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Personal Reflections on the Human Cost of Immigration Policy

Personal Reflections on the Human Cost of Immigration Policy

On a sunny Sunday morning in March, 1997, my mother and 11-year-old brother decided on an impromptu trip to the beach in Durres, Albania. They sought a temporary escape from the current turmoil in the midst of the chaos that was sweeping the country in the wake of the collapse of fraudulent financial firms.

As they strolled along the shoreline, a sudden eruption of gunfire shattered the serene scene. Realizing that these were not celebratory fireworks, but the ominous shots of AK-47 rifles, the mother instinctively picked up her son and began sprinting for safety.

The days that followed were filled with uncertainty and fear. My mother and brother took refuge in a center for displaced persons in Fasano, Italy, while I stayed in Durres, anxiously awaiting news of their fate.

Thankfully, they managed to escape the riots and eventually reached Rome, where they found refuge with an elderly woman named Ms. Caterina. Despite the anti-Albanian sentiment prevalent in her community, Ms. Katerina welcomed the displaced mother and son with open arms, providing them with a safe haven in the midst of great suffering.

Personal Reflections on the Human Cost of Immigration Policy

My mother’s experience is a heartbreaking reminder of the human cost of immigration policies that often prioritize border security over the well-being of asylum seekers. The establishment of detention centers in Albania marks a troubling development in Italian immigration policy, mirroring the harsh reality of extraterritorial processing protocols implemented in other countries.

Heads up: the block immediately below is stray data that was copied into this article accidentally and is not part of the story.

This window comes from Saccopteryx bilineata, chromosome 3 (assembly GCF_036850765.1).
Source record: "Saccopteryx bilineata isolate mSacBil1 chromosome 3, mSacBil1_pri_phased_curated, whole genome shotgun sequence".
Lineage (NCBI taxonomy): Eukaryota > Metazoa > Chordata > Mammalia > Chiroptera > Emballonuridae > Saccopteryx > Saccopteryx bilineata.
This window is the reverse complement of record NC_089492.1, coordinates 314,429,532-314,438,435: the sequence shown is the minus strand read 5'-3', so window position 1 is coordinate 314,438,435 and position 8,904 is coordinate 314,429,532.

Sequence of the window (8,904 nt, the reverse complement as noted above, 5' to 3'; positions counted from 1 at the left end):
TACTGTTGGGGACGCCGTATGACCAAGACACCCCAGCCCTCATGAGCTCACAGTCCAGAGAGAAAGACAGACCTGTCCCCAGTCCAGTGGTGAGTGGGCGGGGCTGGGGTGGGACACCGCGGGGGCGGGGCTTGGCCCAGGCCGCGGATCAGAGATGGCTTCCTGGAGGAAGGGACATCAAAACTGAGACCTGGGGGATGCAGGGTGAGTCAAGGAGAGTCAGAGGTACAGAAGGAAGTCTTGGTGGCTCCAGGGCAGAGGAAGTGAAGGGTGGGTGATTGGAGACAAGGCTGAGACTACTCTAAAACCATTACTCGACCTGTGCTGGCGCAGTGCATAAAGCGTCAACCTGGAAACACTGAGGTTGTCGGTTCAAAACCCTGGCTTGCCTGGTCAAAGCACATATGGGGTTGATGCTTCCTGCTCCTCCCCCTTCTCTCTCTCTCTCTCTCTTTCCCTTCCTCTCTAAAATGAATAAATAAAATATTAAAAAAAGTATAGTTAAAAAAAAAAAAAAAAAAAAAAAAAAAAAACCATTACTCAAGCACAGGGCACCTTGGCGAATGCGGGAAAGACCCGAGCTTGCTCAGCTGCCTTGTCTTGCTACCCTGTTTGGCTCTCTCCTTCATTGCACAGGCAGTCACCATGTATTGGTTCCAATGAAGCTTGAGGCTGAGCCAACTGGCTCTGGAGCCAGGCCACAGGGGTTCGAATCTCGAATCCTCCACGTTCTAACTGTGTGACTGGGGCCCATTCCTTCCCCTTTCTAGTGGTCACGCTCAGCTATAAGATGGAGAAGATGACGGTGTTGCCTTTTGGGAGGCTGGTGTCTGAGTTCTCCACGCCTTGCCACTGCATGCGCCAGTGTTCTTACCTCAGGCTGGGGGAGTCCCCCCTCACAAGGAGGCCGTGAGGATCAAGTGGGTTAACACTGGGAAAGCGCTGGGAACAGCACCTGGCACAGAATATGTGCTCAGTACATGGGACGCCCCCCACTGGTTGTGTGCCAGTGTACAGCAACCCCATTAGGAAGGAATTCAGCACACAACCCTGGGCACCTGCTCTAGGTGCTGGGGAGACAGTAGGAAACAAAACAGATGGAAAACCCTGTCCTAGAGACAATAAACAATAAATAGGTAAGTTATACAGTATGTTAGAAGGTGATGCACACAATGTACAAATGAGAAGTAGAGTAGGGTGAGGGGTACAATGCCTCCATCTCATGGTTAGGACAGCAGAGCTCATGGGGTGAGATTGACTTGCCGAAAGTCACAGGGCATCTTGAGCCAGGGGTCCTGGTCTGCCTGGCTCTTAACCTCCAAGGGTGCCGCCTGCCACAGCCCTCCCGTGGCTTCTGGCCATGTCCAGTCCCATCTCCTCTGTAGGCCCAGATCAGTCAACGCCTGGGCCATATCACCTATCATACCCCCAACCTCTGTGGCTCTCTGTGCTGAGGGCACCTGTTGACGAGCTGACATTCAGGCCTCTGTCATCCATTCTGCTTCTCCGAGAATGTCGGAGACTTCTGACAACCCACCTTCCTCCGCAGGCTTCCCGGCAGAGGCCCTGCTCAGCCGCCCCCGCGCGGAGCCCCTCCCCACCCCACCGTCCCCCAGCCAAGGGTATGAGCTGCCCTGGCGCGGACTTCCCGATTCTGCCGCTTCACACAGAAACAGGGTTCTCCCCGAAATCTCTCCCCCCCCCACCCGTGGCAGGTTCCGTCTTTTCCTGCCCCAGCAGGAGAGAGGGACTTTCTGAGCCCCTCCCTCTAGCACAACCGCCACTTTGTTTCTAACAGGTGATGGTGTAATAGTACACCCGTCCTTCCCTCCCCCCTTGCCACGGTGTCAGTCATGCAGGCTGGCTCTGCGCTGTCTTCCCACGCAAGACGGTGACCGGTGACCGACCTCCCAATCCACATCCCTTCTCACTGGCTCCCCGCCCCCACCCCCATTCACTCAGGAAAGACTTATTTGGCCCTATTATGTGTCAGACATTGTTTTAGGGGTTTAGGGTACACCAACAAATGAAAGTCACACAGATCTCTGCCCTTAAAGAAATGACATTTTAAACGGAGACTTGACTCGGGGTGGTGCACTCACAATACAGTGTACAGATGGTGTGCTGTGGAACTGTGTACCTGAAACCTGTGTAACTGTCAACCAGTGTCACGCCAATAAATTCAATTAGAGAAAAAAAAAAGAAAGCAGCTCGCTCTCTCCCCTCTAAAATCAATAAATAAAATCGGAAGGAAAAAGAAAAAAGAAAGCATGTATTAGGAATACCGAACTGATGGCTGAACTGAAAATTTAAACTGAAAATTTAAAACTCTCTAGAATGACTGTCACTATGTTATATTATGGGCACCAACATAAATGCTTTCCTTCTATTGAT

The term “administrative detention” is a euphemism for the harsh reality of imprisonment without trial. Already traumatized by the journey, detainees face isolation, uncertainty and degrading conditions, often leading to deteriorating mental health and even suicidal thoughts.

The recent agreement between Italy and Albania mirrors similar arrangements between Australia and Nauru, the United Kingdom and Rwanda, and the United States’ use of Guantanamo Bay to detain Haitian asylum-seekers. These agreements effectively cede territorial sovereignty to wealthier nations, allowing them to exert control over immigration policies within the borders of less powerful countries.

While the Albanian government has agreed to provide assistance to deceased migrants, it is a grim reminder of the ultimate cost of these policies. Ms. Katrina provided a safe haven for my mother and brother during their flight, and despite the anti-Albanian sentiment prevalent in her community, Ms. Katrina was a model of true hospitality.

My mother’s experience in Italy was not without its challenges. She faced prejudice and discrimination, and was often referred to as an “Albanian caregiver” (batante), emphasizing her ethnicity rather than her personal identity.

Despite these obstacles, my mother persevered, worked, provided for her family, and built a life in a new country. Her story, and the stories of countless others, highlight the resilience and determination of immigrants seeking refuge and opportunity outside their borders.

The human cost of immigration policy cannot be ignored. The creation of detention centers and the implementation of extraterritorial processing agreements puts border security ahead of the well-being of asylum seekers. The human stories behind the statistics and policies must be kept in mind as we grapple with the complexities of immigration.

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